A couple of recently played correspondence-games still show some hope for black as black was able to draw but it wasn't fun at all. Besides black must be ready to cope with several annoying white tries which sounds for me impractical for playing in a standard game especially against a well prepared opponent. Just like the Polish master I had a look at the alternatives but I don't think 8...Pa6 is better than 8...e5 which below game demonstrates clearly.
[Event "Chigorin Memorial 24th"] [Site "St Petersburg"] [Date "2016.10.23"] [Round "9"] [White "Huzman, Alexander"] [Black "Nguyen, Piotr"] [Result "1-0"] [ECO "A87"] [WhiteElo "2577"] [BlackElo "2418"] [PlyCount "61"] [EventDate "2016.10.15"] [EventType "swiss"] [EventRounds "9"] [EventCountry "RUS"] [SourceTitle "CBM 175 Extra"] [Source "ChessBase"] [SourceDate "2016.12.12"] [SourceVersion "1"] [SourceVersionDate "2016.12.12"] [SourceQuality "1"] 1. Nf3 f5 2. g3 Nf6 3. Bg2 g6 4. O-O Bg7 5. c4 O-O 6. d4 d6 7. Nc3 Qe8 8. b3 Na6 {(The same tournament and the same opening so black chooses for his back-up. It doesn't help him. Later in 2018 Piotr also tried 8...c6 in vain. Personally I don't see why you would play 8...c6 if you can already play it a move earlier so postponing the difficult decision of where to install the queen.)} 9. Ba3 {(My analysis were based on 9.Bb2 which looks no walk in the park either for black. Ba3 is however more popular as I guess most players prefer to avoid e5.)} (9. Bb2 e5 10. dxe5 dxe5 11. e4 f4 12. Ba3 Rf7 13. Qe1 Nh5 14. h3) 9... h6 10. Qd3 g5 11. e4 fxe4 12. Nxe4 Qh5 13. Rae1 Bf5 14. Nxf6+ Rxf6 15. Qe3 Bh3 16. d5 Raf8 17. Bxh3 Qxh3 18. Nd4 {(White achieved a winning position with very simple moves.)} 18... g4 19. Ne6 Rf3 20. Qe4 R8f7 21. Nxg7 Kxg7 22. Bb2+ Kf8 23. Qe6 Kg8 24. Qc8+ Rf8 25. Qd7 R3f7 26. Rxe7 Nc5 27. Rxf7 Nxd7 28. Rg7+ {(You don't see very often a windmill especially not on this level.)} 28... Kh8 29. Rxd7+ Kg8 30. Rg7+ Kh8 31. Rxc7+ 1-0
After making those analysis I tried to contact the Dutch grandmaster Roeland Pruijssers as he recently published a dvd about this line but he didn't reply to my mails. Anyway I think the chance is very slim that the dvd will add something to my elaborated analysis. Again maybe a reader has more information about the dvd and is willing to react below this article.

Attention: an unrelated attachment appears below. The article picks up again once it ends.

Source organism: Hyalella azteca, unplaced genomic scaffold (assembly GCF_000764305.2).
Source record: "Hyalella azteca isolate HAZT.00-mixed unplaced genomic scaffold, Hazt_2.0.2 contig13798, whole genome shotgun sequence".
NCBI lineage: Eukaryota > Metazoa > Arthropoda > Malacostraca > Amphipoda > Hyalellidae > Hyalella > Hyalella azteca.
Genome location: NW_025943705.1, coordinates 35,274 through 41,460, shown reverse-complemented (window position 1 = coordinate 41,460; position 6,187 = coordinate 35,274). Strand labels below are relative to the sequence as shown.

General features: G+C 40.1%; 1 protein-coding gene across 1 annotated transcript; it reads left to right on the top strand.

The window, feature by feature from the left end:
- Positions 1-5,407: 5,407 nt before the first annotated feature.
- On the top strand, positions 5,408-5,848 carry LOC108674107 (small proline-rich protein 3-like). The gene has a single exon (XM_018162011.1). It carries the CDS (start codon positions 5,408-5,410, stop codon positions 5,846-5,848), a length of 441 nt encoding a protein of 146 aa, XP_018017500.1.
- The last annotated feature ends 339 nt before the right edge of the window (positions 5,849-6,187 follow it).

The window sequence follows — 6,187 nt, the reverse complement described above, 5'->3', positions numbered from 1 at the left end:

Last year I achieved with black a good position against Adrian and even generated winning chances. So the dvd of Roeland can obviously be used to just add an extra weapon in your repertoire to surprise 1 or 2 opponents but I don't think it will work each time against everybody.

In the meantime I also discovered that 7...Qe8 is already for some time not anymore the most popular line of the Leningrad. Today 7...c6 is the main choice of the strongest players. Lately I also learned about the 7....e6-line thanks to the superfinal of the TCEC season 17 between Leela and Stockfish. It appears we then get some sort of crossover between the Leningrad and the Stonewall. Maybe that fits to my repertoire as I have more than 2 decades of experience with the Stonewall. Black had to defend in both games but managed to make a draw each time. I like the one Leela playing the black pieces the most as she managed to equalize convincingly.
[Event "TCEC Season 17 - Superfinal"] [Site ""] [Date "2020.04.09"] [Round "9.1"] [White "Stockfish 20200407DC"] [Black "LCZero v0.24-sv-t60-3010"] [Result "1/2-1/2"] [ECO "A81"] [WhiteElo "3851"] [BlackElo "3840"] [PlyCount "209"] [EventDate "2020.??.??"] 1. d4 f5 2. g3 Nf6 3. Bg2 g6 4. Nf3 Bg7 5. O-O O-O 6. c4 d6 7. Nc3 e6 {(I am familiar with Qe8, Nc6 and c6 but e6 was for me new. In the superfinal of TCEC-season 17 a nice mix of old and new openings was prepared.)} 8. Re1 Ne4 9. Qc2 d5 {(Also Stockfish went for a crossover of the Stonewall with the Leningrad in the return-game. Adrien Demuth, the author of the book "The Modern Dutch" is no fan of it but it isn't easy to crack those kind of pawnstructures.)} 10. Bf4 c6 11. e3 Nd7 12. Rac1 Qe7 13. b3 Re8 14. Be5 Nxe5 15. Nxe5 Bd7 16. Ne2 Rac8 17. c5 Ng5 18. f4 Nf7 19. Nd3 g5 20. h3 Kh8 21. Qc3 Rg8 22. Bf3 Bf6 23. Kf2 Ra8 24. b4 Rg7 25. a4 Rag8 26. Rh1 Be8 27. a5 a6 28. Rcg1 Nd8 29. Qb2 Qf8 30. Kf1 Qe7 31. Kf2 Qf8 32. Rh2 Qe7 33. Qa1 h5 34. fxg5 Rxg5 35. h4 R5g6 36. Nef4 Rh6 37. Rhg2 Kg7 38. Rf1 Kf8 39. Qe1 Bf7 40. Qd1 Rgh8 41. Kg1 Ke8 42. Ne5 Qc7 43. Nfd3 Kf8 44. Qe2 Kg8 45. Qf2 Be8 46. Be2 Nf7 47. Qf4 Nxe5 48. Nxe5 Qg7 49. Kf2 Bd8 50. Rfg1 Bc7 51. Ke1 R8h7 52. Kd2 Kh8 53. Rf2 Bxe5 54. Qxe5 Qxe5 55. dxe5 {(Black has achieved full equality by exchanging the right pieces. The rest of the game is just waiting till a draw can be claimed based on the 50 moves-rule.)} 55... Rg7 56. Bf3 Bd7 57. Ke2 Rgg6 58. Rff1 Rh7 59. Kf2 Rg8 60. Rd1 Rg6 61. Rh1 Kg8 62. Kg2 Rh8 63. Be2 Kg7 64. Kf2 Kh6 65. Bf3 Rhg8 66. Rhg1 Be8 67. Rc1 Rh8 68. Rcd1 Bd7 69. Rd4 Ra8 70. Rd2 Rag8 71. Rd3 Rd8 72. Rdd1 Rdg8 73. Be2 R6g7 74. Rd4 Rg6 75. Bd3 Ra8 76. Bf1 Rgg8 77. Rh1 Kg7 78. Be2 Kh6 79. Rdd1 Rac8 80. Ra1 Rcf8 81. Rhd1 Rg6 82. Kg2 Rfg8 83. Kf2 R6g7 84. Rg1 Rg6 85. Ra3 R6g7 86. Rb3 Kg6 87. Kg2 Re7 88. Rd3 Kh6 89. Kf2 Rg6 90. Ke1 Re8 91. Rd4 Rh8 92. Bf3 Rb8 93. Kf2 Rbg8 94. Be2 R6g7 95. Rg2 Rg6 96. Bd1 Ra8 97. Kg1 Rgg8 98. Kh2 Rac8 99. Rg1 Rb8 100. Kg2 Rg7 101. Kf2 Rbg8 102. Be2 Be8 103. Bf3 Bd7 104. Rdd1 Rg6 105. Be4 1/2-1/2
So there exist other moves next to the 7....Qe8-line. For the moment I don't want to discuss yet the other lines. I am still learning and discovering. Currently I can't complain about the Leningrad as I scored 2 wins and 3 draws with it in my standard games but I doubt that this percentage can be maintained when my opponents start to see my Leningrad games appearing in the databases. I hope by making a lot of analysis and preparing many ideas that I can stay ahead of my future opponents.